“I just wanted to be established before I came out to the world,” she said.

Since moving to Lubbock and being selected for her position with the Office of LGBTQIA, Randall said her car has been vandalized, and she has had encounters that border on stalking, causing her to involve law enforcement.

More often though, she said she faces discrimination in the forms of micro-aggressions.

“Those kinds of hate-based physical violence most certainly happen, but a lot of what I experience in Lubbock are the subtle jabs,” she said.

Randall said the inclusion the LGBTQIA community receives on campus can vary greatly from that of the greater Lubbock community and West Texas. She said this can be jarring and alarming for those who are not prepared for this difference.

She added that the Office of LGBTQIA has helped the campus to become more inclusive through education and outreach. She said the office has helped move the campus from a two to a four-star on the Campus Pride Index in less than a year.

Additionally, she said the office helped facilitate the Texas Tech Athletic Department’s adherence to the NCAA Trans Guidance, which provides college athletic programs guidance in how to ensure the equal treatment of transgender student-athletes.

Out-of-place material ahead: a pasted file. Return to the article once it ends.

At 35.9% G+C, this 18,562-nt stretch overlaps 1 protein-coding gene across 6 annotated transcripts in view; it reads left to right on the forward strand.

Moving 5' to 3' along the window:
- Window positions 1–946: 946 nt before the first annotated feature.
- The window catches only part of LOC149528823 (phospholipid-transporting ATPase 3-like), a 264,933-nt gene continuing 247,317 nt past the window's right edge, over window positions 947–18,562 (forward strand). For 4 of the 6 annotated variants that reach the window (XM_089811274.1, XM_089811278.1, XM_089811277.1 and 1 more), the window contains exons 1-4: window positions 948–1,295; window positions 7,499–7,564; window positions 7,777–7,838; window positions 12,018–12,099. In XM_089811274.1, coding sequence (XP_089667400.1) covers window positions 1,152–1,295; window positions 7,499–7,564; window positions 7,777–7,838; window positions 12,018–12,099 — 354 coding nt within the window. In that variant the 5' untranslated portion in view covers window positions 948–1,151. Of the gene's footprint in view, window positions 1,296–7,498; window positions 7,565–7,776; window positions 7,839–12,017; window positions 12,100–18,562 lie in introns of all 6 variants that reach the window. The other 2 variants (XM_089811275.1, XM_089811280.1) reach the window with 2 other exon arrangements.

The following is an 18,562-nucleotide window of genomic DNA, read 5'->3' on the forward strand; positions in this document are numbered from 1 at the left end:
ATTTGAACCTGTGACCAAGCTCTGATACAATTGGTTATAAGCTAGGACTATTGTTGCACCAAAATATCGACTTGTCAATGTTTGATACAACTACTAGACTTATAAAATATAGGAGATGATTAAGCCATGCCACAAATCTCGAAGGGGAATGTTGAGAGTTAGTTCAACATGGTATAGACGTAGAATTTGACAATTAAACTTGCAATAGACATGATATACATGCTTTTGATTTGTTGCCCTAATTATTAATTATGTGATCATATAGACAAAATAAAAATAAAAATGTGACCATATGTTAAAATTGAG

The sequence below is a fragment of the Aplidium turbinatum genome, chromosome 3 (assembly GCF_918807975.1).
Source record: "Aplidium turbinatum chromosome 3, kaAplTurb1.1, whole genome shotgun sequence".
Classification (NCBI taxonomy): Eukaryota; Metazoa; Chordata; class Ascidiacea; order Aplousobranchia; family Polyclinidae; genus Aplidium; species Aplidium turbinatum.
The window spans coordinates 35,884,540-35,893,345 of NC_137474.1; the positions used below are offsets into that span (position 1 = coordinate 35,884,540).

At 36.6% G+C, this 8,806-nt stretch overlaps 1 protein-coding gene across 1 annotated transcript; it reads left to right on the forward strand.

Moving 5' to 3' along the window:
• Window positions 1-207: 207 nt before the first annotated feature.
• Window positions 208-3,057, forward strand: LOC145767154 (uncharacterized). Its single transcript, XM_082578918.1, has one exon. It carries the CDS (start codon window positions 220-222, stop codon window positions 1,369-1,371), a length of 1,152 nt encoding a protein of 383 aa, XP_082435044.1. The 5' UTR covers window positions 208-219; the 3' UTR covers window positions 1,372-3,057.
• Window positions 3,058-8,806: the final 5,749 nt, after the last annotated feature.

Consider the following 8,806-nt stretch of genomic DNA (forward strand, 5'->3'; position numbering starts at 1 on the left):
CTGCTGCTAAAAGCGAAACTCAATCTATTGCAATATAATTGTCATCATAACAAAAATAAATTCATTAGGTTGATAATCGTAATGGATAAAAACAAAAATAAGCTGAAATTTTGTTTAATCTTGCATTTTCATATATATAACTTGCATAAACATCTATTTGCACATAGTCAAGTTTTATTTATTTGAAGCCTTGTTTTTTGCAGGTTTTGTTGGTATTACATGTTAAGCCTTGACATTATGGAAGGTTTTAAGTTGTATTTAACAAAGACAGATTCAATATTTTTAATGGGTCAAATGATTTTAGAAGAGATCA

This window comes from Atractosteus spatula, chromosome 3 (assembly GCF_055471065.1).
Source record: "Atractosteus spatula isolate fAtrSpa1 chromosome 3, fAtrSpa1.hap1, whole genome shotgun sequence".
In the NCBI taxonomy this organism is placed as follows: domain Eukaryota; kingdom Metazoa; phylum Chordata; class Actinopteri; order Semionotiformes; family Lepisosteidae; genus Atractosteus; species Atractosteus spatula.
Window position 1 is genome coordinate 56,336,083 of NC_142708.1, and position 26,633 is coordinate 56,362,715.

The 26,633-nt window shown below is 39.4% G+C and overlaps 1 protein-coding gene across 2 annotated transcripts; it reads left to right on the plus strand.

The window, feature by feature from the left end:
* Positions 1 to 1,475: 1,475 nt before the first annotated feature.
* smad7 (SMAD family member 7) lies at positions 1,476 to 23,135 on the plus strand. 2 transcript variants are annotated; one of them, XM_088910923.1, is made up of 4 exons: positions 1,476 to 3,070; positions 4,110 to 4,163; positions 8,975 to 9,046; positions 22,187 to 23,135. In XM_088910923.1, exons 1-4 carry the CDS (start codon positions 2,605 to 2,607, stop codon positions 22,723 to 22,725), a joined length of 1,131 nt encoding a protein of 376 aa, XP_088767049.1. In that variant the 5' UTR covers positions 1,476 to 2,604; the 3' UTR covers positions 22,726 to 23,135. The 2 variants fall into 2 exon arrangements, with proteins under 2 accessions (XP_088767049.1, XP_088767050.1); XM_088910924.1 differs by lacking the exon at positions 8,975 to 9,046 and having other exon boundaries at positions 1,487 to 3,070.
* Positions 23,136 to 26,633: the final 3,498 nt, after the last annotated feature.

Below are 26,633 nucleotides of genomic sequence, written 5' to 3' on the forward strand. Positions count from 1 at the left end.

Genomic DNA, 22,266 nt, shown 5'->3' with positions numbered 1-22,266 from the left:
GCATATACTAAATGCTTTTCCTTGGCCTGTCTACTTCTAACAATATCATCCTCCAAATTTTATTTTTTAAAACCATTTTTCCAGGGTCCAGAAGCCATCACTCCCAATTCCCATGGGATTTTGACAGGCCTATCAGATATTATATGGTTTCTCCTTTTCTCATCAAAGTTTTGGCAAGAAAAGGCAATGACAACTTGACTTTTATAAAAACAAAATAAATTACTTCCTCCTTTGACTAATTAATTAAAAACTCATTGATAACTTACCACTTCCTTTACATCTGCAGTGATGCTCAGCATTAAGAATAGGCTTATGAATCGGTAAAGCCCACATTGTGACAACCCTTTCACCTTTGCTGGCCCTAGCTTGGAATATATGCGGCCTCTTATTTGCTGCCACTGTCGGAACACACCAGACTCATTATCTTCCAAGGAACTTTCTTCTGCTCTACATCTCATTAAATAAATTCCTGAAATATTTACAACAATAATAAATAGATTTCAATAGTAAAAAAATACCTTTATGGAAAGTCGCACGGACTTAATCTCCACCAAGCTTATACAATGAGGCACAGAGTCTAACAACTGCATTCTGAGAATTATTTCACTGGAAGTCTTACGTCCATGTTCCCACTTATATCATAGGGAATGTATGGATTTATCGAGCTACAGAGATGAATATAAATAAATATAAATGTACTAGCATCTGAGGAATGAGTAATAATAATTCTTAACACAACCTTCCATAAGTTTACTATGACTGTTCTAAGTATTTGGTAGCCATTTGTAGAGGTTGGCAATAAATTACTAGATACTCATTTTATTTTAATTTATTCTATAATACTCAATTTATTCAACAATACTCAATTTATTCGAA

Randall said in Lubbock and the greater Texas area, medical and mental health services available to the transgender community are limited. She said Texas Tech is fortunate to have the Health Sciences Center and its physicians who are willing to work with transgender individuals.

But, she said this still makes up a small percentage of healthcare providers in Lubbock willing to see trans people for purposes related to their transition.

According to the Office of LGBTQIA’s Local Resources for Transgender Individuals list, only five doctors in Lubbock provide transition hormones to transgender patients. Of these five, none are endocrinologists, doctors certified in hormone replacement.

From the TTU Office of LGBTQIA website.

Randall said doctors in Lubbock who do provide HRT to transgender patients are often family practitioners who have sought out professional development on their own to meet a growing need.

She said she does not want the advocacy and progress towards better inclusion for the transgender community to slow down or stop just because some progress has been made.

“I wish more people beyond the inner circle would become a part of the conversation,” Randall said. “You can only talk to the same human right and LGBTQ advocates over and over. They’ve got it.”

Both Crumbley and Randall said that above all, those questioning their gender identity or wanting to start transitioning should do what feels right for them.

“Do the research on it, make sure this is something you want to do, and then go for it,” Crumbley said. “Don’t let anything stop you. It does get better.”